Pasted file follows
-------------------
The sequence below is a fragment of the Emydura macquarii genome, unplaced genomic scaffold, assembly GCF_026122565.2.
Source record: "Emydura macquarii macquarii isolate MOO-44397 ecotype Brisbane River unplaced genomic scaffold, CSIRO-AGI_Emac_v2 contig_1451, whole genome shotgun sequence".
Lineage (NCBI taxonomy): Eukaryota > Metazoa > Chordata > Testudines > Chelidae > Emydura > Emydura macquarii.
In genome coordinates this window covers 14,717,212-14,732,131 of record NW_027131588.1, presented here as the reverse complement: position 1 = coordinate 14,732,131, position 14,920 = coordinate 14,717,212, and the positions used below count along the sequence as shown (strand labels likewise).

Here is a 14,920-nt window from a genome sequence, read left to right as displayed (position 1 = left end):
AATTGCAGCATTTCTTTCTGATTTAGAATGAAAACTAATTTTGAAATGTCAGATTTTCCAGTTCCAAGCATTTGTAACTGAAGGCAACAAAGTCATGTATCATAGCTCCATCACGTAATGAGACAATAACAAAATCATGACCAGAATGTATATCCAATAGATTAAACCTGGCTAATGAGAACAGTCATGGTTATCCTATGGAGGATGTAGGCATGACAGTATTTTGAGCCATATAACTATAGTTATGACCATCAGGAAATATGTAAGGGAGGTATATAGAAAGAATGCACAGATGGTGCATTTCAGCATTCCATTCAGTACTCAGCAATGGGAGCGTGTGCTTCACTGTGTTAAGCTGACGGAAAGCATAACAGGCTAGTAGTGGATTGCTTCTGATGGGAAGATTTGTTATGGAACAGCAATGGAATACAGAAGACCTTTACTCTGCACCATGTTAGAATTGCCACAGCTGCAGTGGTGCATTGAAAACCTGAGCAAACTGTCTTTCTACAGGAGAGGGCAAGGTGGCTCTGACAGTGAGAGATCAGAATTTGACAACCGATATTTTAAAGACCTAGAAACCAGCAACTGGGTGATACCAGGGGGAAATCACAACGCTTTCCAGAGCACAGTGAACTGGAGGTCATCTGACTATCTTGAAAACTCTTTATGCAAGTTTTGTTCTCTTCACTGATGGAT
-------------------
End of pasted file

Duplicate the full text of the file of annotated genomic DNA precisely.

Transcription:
The sequence below is a fragment of the Emydura macquarii genome, unplaced genomic scaffold, assembly GCF_026122565.2.
Source record: "Emydura macquarii macquarii isolate MOO-44397 ecotype Brisbane River unplaced genomic scaffold, CSIRO-AGI_Emac_v2 contig_1451, whole genome shotgun sequence".
Lineage (NCBI taxonomy): Eukaryota > Metazoa > Chordata > Testudines > Chelidae > Emydura > Emydura macquarii.
In genome coordinates this window covers 14,717,212-14,732,131 of record NW_027131588.1, presented here as the reverse complement: position 1 = coordinate 14,732,131, position 14,920 = coordinate 14,717,212, and the positions used below count along the sequence as shown (strand labels likewise).

Here is a 14,920-nt window from a genome sequence, read left to right as displayed (position 1 = left end):
AATTGCAGCATTTCTTTCTGATTTAGAATGAAAACTAATTTTGAAATGTCAGATTTTCCAGTTCCAAGCATTTGTAACTGAAGGCAACAAAGTCATGTATCATAGCTCCATCACGTAATGAGACAATAACAAAATCATGACCAGAATGTATATCCAATAGATTAAACCTGGCTAATGAGAACAGTCATGGTTATCCTATGGAGGATGTAGGCATGACAGTATTTTGAGCCATATAACTATAGTTATGACCATCAGGAAATATGTAAGGGAGGTATATAGAAAGAATGCACAGATGGTGCATTTCAGCATTCCATTCAGTACTCAGCAATGGGAGCGTGTGCTTCACTGTGTTAAGCTGACGGAAAGCATAACAGGCTAGTAGTGGATTGCTTCTGATGGGAAGATTTGTTATGGAACAGCAATGGAATACAGAAGACCTTTACTCTGCACCATGTTAGAATTGCCACAGCTGCAGTGGTGCATTGAAAACCTGAGCAAACTGTCTTTCTACAGGAGAGGGCAAGGTGGCTCTGACAGTGAGAGATCAGAATTTGACAACCGATATTTTAAAGACCTAGAAACCAGCAACTGGGTGATACCAGGGGGAAATCACAACGCTTTCCAGAGCACAGTGAACTGGAGGTCATCTGACTATCTTGAAAACTCTTTATGCAAGTTTTGTTCTCTTCACTGATGGAT